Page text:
Insurer Blue Shield sues ex-executive who became nonprofit’s critic
Health insurance giant Blue Shield of California sued its former public policy director and accused him of disclosing confidential company information.
The nonprofit insurer filed the breach of contract complaint against Michael Johnson in Los Angeles County Superior Court on Friday, eight months after he resigned from the company.
Johnson worked at Blue Shield for 12 years and left in March. Soon after, he launched a public campaign against Blue Shield and criticized the nonprofit for shortchanging the public and operating too much like its for-profit competitors.
The California Franchise Tax Board cited some of those same reasons last year in revoking the insurer’s longtime exemption to state income taxes.
Some of the issues Johnson raised about Blue Shield’s corporate conduct and obligations to the public also became key issues during the state’s review of the insurer’s $1.2-billion acquisition of Care1st, a Medicaid health plan. The state approved the deal last month after imposing a number of conditions on the San Francisco company.
Johnson said the litigation is without merit and designed to burden him with big legal bills. “I won’t back down. I’m going to keep speaking out, louder than ever, about Blue Shield’s misconduct as a nonprofit,” he said.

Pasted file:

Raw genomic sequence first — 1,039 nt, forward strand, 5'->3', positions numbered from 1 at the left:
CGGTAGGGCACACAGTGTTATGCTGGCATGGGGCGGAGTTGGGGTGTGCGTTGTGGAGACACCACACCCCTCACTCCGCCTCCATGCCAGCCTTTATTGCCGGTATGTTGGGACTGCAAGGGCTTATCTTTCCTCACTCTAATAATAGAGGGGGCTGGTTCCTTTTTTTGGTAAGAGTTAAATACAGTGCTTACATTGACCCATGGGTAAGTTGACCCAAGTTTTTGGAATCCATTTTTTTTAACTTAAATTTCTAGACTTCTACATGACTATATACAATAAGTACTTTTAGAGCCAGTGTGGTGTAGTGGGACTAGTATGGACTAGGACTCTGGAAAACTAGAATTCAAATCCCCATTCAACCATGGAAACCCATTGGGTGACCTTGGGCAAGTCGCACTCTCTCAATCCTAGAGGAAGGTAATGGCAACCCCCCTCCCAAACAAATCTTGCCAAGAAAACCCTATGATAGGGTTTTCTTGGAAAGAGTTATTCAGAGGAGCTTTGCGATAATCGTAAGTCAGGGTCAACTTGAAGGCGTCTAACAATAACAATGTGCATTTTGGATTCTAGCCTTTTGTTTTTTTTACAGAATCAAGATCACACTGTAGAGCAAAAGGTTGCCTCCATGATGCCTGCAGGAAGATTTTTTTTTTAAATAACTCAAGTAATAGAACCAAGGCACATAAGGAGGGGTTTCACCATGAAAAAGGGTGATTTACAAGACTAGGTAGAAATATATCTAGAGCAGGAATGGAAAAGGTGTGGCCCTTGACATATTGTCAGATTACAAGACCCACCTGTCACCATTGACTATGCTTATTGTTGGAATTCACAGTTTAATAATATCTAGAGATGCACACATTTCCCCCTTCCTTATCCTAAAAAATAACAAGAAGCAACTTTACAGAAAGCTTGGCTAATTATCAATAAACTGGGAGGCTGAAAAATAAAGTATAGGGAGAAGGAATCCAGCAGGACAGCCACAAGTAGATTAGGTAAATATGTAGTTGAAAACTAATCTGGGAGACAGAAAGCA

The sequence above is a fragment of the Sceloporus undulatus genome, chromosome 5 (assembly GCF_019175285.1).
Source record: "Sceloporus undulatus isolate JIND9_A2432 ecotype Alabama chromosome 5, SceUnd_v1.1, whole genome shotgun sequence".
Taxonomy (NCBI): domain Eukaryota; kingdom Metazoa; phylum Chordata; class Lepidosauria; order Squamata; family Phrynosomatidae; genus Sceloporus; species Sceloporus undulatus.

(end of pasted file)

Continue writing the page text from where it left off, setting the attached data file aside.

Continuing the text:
His online petition, which has attracted more than 13,000 supporters, calls on Blue Shield to provide at least $500 million a year in community benefits or return to the public the $10 billion in assets it holds.
Blue Shield said it’s not seeking damages from Johnson at this point. Rather, the company said it wants the former official to return any confidential information he took and to stop disclosing any protected information.
The company said it recognizes that Johnson has a right to share his opinions about his former employer.
“Johnson is not entitled, however, to publicly disclose the details of highly confidential or attorney-client privileged matters that he learned by virtue of his employment as an executive at the company, in violation of California law and the agreements he signed while employed,” the company said in its lawsuit.
Due to his senior role, the company said, Johnson worked on highly sensitive issues involving legislation, lobbying, pending litigation and regulatory actions.
Blue Shield also said he was privy to confidential communications with the Franchise Tax Board and nonpublic details on executive compensation.
California’s insurance commissioner is investigating the insurer’s disclosures on executive pay.
In its lawsuit, Blue Shield said a forensic analysis of Johnson’s company-issued laptop found that shortly before resigning he accessed confidential documents.
“We sued Mr. Johnson because he violated his legal duties to Blue Shield by taking and disclosing the company’s confidential information,” said company spokesman Steve Shivinsky. “We simply want him to return the company’s property, and to stop using it in violation of his legal obligations.”
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